“Orochi” in Japanese mythology means a snake-like creature with several heads (eight, to be more exact). There is a similar dragon in Russian folklore fairy-tales, too. However, The Russian monster belches smoke and fire and has nothing to do with cooling. However, Scythe marketing people decided it would be a good name for a CPU cooler of this enormous size.
Anyway, I am sure not the mythic dragons belch fire, and maybe there is something we don’t know about Japanese dragons. So, let’s leave myths and fairly-tales aside and check out this interesting product.
Package and Accessories
The Scythe Orochi package is exactly what is should be for a cooler of this size. It is large enough for a compact liquid-cooling system and is covered in all sorts of useful info:
There you can find cooler key features, the list of bundled accessories, technical specifications and a list of supported platforms:
In other words, everything that could have been written and posted on the package is there. The only thing missing to complete the cooler description is the benchmark results, however, it is good they are not there, because we wouldn’t believe these numbers anyway :)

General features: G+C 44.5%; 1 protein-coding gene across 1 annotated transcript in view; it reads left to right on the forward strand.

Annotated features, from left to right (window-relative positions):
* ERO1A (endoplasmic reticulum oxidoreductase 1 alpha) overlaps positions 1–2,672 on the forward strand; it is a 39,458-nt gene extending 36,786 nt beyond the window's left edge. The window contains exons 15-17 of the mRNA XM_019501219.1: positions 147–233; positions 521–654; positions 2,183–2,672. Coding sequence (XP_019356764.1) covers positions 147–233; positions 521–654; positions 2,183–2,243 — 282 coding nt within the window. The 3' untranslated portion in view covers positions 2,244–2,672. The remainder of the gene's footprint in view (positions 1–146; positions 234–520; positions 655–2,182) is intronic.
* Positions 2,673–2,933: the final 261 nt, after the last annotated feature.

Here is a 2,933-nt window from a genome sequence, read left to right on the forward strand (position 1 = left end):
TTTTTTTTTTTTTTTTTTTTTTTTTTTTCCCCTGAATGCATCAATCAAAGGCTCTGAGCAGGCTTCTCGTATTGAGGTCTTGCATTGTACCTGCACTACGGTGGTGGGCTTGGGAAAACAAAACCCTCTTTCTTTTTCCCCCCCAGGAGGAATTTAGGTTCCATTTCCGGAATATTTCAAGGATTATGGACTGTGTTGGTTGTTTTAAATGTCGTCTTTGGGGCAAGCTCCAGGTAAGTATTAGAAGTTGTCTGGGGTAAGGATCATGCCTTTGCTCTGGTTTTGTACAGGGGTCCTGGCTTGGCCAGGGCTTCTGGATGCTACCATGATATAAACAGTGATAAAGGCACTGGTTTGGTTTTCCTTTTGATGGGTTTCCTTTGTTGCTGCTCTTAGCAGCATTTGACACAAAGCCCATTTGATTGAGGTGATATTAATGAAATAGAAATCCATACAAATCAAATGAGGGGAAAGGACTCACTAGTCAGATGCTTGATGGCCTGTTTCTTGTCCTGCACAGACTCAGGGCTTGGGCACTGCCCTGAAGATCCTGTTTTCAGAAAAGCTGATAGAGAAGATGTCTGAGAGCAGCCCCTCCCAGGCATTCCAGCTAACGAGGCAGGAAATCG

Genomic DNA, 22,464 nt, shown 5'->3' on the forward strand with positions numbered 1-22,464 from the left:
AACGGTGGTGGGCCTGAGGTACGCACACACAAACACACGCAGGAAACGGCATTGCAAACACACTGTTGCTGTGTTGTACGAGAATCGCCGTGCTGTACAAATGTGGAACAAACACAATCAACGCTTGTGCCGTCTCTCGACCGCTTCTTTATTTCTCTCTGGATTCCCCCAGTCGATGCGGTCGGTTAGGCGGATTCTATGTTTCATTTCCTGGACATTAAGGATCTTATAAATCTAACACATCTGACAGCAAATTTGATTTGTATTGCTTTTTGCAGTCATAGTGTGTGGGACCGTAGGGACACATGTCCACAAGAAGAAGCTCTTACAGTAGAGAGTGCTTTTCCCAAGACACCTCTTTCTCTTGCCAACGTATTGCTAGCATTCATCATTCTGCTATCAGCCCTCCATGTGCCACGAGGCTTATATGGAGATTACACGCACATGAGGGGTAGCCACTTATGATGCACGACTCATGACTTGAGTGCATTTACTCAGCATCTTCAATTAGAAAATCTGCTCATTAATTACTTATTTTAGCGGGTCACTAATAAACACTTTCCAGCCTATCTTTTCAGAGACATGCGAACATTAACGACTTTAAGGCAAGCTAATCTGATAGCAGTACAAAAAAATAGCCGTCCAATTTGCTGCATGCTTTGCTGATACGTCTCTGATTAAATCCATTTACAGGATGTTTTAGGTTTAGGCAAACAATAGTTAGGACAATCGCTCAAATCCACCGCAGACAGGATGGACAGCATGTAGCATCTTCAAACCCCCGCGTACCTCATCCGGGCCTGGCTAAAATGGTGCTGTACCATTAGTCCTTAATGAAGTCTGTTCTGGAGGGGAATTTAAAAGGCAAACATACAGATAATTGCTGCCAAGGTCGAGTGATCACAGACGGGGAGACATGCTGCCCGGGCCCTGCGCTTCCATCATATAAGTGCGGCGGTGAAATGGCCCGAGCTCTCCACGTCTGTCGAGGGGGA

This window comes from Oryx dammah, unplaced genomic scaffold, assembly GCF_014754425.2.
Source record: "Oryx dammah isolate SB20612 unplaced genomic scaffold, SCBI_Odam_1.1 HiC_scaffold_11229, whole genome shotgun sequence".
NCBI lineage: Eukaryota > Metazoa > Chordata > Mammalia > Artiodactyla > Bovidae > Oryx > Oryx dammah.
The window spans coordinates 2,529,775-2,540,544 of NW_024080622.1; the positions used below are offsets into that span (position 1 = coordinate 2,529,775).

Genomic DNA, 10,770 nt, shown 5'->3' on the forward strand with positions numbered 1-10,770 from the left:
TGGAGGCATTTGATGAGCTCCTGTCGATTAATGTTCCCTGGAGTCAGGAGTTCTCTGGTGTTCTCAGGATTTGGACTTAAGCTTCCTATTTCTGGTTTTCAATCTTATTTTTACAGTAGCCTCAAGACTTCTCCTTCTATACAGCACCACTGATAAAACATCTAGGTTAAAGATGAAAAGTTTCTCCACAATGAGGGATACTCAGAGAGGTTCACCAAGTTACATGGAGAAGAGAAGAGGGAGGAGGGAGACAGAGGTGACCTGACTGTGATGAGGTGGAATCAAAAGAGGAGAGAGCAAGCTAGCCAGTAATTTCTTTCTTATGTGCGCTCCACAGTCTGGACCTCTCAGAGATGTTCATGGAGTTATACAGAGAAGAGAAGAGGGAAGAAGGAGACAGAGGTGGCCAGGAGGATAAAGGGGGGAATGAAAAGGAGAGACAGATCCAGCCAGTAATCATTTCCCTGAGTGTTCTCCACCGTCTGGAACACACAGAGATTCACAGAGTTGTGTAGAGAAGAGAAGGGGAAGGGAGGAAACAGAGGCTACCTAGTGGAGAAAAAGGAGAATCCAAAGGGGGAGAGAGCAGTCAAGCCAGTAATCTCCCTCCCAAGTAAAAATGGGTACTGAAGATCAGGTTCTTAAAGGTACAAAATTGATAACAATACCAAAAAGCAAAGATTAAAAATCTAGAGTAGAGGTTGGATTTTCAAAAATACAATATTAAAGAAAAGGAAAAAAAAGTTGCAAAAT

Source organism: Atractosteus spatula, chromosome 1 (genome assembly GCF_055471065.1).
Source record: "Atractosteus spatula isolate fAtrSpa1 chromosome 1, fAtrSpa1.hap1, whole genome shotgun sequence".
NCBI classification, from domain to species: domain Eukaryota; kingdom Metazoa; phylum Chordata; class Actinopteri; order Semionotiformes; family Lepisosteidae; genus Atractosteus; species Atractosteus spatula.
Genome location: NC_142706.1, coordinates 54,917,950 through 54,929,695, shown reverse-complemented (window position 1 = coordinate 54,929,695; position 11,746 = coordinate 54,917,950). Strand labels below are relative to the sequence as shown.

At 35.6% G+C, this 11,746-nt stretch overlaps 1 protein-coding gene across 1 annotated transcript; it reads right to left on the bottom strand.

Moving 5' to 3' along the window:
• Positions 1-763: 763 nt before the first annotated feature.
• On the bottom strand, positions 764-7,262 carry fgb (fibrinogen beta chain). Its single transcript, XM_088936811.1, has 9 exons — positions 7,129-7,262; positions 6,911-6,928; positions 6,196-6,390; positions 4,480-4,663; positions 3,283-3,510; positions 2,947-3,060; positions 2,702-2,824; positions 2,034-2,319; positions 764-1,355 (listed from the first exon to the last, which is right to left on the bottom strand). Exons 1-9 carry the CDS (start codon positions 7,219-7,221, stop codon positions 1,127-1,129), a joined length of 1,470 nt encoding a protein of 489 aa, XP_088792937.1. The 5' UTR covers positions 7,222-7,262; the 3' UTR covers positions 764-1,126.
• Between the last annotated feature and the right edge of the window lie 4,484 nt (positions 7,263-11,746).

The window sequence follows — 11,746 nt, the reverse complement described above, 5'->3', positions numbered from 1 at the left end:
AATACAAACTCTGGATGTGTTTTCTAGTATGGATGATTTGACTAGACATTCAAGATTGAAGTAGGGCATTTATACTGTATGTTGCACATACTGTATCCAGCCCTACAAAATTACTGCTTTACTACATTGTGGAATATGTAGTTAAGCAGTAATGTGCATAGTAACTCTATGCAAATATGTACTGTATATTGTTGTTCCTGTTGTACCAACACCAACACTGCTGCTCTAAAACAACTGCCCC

The accessories bundled with Scythe Orochi are quite typical for the coolers from this Japanese manufacturer:
Among the included items there are:
- Retention bracket for Socket 754/939/940 and Socket AM2 mainboards;
- Retention bracket for Socket 478 and LGA 775 mainboards;
- Two clips for Socket 478 and LGA 775 retention;
- Backplate for Socket 478 and LGA 775 mainboards;
- A set of screws and washer-pads;
- Two wire clips for attaching the fan to the heatsink;
- A 1g pack of SilMORE thermal compound;
- Installation manual in four languages.
You can easily notice that the accessories bundle includes everything you might need for proper cooler installation and use. I wish they had included more wire clips for the fans, four instead of two, because it could have saved overclockers a few seconds of precious time trying to figure out how to attach a second fan.